How Do Groupers Help Control Lionfish?

Groupers are one of the known predators of lionfish. The skeletal remains of lionfish have previously been found in their stomach. They can drastically help in controlling the number of lionfish. That’s why they might be able to limit the invasion of lionfish.

Even though lionfish are quite beautiful, they are predators of small fishes, which are not good for controlling biodiversity. As the number of them has increased in some regions worldwide, especially the Caribbean, many have been concerned about the fish populations. During the past five years, the lionfish population has increased dramatically in the Caribbean region, causing harm to coral reefs, conservatism, and small fishes. Groupers are now being used by researchers to control their population.


Why Do Groupers Eat Lionfish?

Among the few predators of lionfish, groupers are one of them. Recently many divers have noticed groupers eating lionfish. You will most likely come across such videos if you search the internet, but the thing is, eating a lionfish is very tricky even for the predators.


Groupers usually struggle to swallow lionfish as it’s very tricky. If a diver has already speared the lionfish, it approaches the lionfish head-on. It does so that the spines are laid down when swallowed, but eating a live lionfish is trickier than when it’s dead. When being hunted by a predator, it will turn its head away and shoot all of its 18 venomous spines. When it ends up inside a predator’s mouth, those spines can cause a lot of damage and pack quite a punch.

What Is Lionfish?

Lionfish are a kind of carnivorous fish that are usually native to the Indo-Pacific region, but recently, they have become an issue in the Atlantic region. If you have never come across a lionfish, it is brown or maroon with white stripes covering its head and body. An adult lionfish can be as large as 18 inches, while baby ones are 1 inch or less. Scientists fear that this top predator is going to cause harm to the helpful species.

Why Are Lionfish a Problem?

Invasive lionfish are now threatening the native fish and its surrounding environment in the U.S. Atlantic coastal waters. Invasion species like lionfish can cause extinctions of native plants and animals, alter habitats, and reduce biodiversity. They were native to the Indo-Pacific but are now found along the southeast coast, in parts of the Gulf of Mexico and the Caribbean.

The main problem with the overpopulation of lionfish is the fact that it has the potential to harm reef ecosystems. It competes with overfished native stocks for food and space, which is an issue. Scientists predict that it may kill algae-eating parrotfish leading to seaweed overtaking the reef. There has been no stop to the continuous increase of the lionfish population due to the lack of predators and their year-long breeding process.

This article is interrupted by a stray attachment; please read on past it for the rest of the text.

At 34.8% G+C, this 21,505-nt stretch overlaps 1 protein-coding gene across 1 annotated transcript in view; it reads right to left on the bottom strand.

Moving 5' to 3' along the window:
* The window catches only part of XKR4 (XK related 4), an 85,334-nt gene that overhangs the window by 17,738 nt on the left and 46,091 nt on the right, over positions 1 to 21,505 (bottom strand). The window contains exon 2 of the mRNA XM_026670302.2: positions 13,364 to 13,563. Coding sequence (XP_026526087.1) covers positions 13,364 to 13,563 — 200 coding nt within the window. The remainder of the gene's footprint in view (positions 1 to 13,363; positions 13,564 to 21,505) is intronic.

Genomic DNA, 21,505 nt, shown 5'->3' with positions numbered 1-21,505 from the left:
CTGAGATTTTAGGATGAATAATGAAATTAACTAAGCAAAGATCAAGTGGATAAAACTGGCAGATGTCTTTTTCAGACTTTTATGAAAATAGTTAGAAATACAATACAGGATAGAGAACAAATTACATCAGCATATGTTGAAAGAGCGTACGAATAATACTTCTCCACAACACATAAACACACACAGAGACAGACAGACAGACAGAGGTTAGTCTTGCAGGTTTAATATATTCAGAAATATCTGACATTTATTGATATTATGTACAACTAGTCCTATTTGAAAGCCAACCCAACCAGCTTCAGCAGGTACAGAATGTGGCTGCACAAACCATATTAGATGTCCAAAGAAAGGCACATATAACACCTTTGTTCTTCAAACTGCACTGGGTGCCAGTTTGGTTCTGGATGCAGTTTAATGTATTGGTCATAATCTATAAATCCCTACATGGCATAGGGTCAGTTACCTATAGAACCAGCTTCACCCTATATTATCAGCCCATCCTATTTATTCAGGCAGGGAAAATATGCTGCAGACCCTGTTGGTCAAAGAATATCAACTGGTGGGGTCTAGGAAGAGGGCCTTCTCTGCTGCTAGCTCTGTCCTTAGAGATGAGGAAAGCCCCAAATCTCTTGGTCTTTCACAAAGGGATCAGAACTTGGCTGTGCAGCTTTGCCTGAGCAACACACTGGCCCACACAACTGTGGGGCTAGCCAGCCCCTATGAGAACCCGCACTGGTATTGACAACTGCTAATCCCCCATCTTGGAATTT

Another special characteristic of lionfish is that they have very venomous spines, which can be painful. Scientists are actively studying these fishes to know more about the potential threat that they might pose to biodiversity. Experts are trying to determine where to look for them by acquiring more knowledge about their habits and preferences in non-native water.

Where Did the Fish Come From?

Their origin has been previously mentioned, but their spread across the Atlantic is still a mystery. It is most likely that humans have provided a helping hand in this whole process. Experts speculate that some people might have dumped unwanted lionfish from the aquarium into the Atlantic Ocean. They wouldn’t have spread so much if they had some predators, but as they are not native to the Atlantic, there aren’t many predators here.

Unfortunately, researchers have confirmed that the lionfish population will continue to rise. They also added that they must opt for unconventional methods to eliminate them. Once marine invaders enter the territory, it’s nearly impossible to eradicate them completely.

Scientists have yet to discover how lionfish might fully affect the commercial fishing Industries and native fishes. All they know till now is that they can drastically affect ecosystem and fishing economics. So thorough research is running to find out their role and threat.

What Is the Solution?

After their mysterious invasion about thirty years ago, they have spread throughout the Atlantic, the Caribbean, and the Gulf of Mexico. They have caused havoc upon the ecosystems around the coast. Even though they are in a non-native habitat, a few predators have kept them in check. Even after that, they have voraciously expanded, gobbling up important species and other reef fishes.

Here are some of the best solutions to combat those invasive lionfish:

  • Hunt Them: Hunting them through divers is a way to keep them in control. Even though it’s a very risky job for divers, many are already taking this into action.
  • Eat Them:  Many people have started eating lionfish because they taste similar to chicken. So, if you ever want to try it, go ahead.
  • Train Sharks:  If sharks are trained, then they can eat lionfish. It might sound bizarre, but it is a real thing.
  • Stop Importing lionfish:  As it has been speculated that their spread started from being dumped as it was unwanted for home aquariums, importing lionfish for aquariums should be banned.
  • Smartphone App: There are also apps for divers to report sightings of any lionfish. So that might come in handy to locate them.


Lionfish can be controlled to a tee by groupers, but there’s not going to be a drastic change. Groupers easily swallow lionfish when dead but hurting live ones can be hard even for natural predators like them.


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